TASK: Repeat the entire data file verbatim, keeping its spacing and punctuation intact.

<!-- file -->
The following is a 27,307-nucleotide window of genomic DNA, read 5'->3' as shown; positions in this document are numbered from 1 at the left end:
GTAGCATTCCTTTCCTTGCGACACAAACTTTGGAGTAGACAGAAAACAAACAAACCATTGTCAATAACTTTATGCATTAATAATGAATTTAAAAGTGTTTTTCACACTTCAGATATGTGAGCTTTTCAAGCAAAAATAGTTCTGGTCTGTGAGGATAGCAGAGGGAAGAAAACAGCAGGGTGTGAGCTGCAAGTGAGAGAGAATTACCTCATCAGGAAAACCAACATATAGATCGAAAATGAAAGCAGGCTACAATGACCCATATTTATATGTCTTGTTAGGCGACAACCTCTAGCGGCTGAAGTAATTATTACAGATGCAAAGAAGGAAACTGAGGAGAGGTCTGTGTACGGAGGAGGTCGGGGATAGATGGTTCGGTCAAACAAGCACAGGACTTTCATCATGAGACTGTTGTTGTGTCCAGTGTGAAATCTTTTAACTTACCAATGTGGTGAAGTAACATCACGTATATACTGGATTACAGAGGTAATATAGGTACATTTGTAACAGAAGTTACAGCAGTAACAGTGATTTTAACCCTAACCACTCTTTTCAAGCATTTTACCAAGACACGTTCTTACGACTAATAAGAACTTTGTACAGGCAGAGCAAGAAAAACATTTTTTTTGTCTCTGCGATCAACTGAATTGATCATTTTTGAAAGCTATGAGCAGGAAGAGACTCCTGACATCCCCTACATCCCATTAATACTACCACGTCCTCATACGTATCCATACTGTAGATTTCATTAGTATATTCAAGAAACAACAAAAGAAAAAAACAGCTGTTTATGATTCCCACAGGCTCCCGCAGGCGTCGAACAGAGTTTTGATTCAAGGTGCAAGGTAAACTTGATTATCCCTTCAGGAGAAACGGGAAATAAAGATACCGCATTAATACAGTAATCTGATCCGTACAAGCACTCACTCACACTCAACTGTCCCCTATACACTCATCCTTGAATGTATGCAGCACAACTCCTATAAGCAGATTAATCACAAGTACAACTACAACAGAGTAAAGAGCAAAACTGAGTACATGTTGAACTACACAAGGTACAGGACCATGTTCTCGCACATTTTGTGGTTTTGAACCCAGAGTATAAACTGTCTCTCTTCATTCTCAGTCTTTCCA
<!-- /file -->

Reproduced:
The following is a 27,307-nucleotide window of genomic DNA, read 5'->3' as shown; positions in this document are numbered from 1 at the left end:
GTAGCATTCCTTTCCTTGCGACACAAACTTTGGAGTAGACAGAAAACAAACAAACCATTGTCAATAACTTTATGCATTAATAATGAATTTAAAAGTGTTTTTCACACTTCAGATATGTGAGCTTTTCAAGCAAAAATAGTTCTGGTCTGTGAGGATAGCAGAGGGAAGAAAACAGCAGGGTGTGAGCTGCAAGTGAGAGAGAATTACCTCATCAGGAAAACCAACATATAGATCGAAAATGAAAGCAGGCTACAATGACCCATATTTATATGTCTTGTTAGGCGACAACCTCTAGCGGCTGAAGTAATTATTACAGATGCAAAGAAGGAAACTGAGGAGAGGTCTGTGTACGGAGGAGGTCGGGGATAGATGGTTCGGTCAAACAAGCACAGGACTTTCATCATGAGACTGTTGTTGTGTCCAGTGTGAAATCTTTTAACTTACCAATGTGGTGAAGTAACATCACGTATATACTGGATTACAGAGGTAATATAGGTACATTTGTAACAGAAGTTACAGCAGTAACAGTGATTTTAACCCTAACCACTCTTTTCAAGCATTTTACCAAGACACGTTCTTACGACTAATAAGAACTTTGTACAGGCAGAGCAAGAAAAACATTTTTTTTGTCTCTGCGATCAACTGAATTGATCATTTTTGAAAGCTATGAGCAGGAAGAGACTCCTGACATCCCCTACATCCCATTAATACTACCACGTCCTCATACGTATCCATACTGTAGATTTCATTAGTATATTCAAGAAACAACAAAAGAAAAAAACAGCTGTTTATGATTCCCACAGGCTCCCGCAGGCGTCGAACAGAGTTTTGATTCAAGGTGCAAGGTAAACTTGATTATCCCTTCAGGAGAAACGGGAAATAAAGATACCGCATTAATACAGTAATCTGATCCGTACAAGCACTCACTCACACTCAACTGTCCCCTATACACTCATCCTTGAATGTATGCAGCACAACTCCTATAAGCAGATTAATCACAAGTACAACTACAACAGAGTAAAGAGCAAAACTGAGTACATGTTGAACTACACAAGGTACAGGACCATGTTCTCGCACATTTTGTGGTTTTGAACCCAGAGTATAAACTGTCTCTCTTCATTCTCAGTCTTTCCA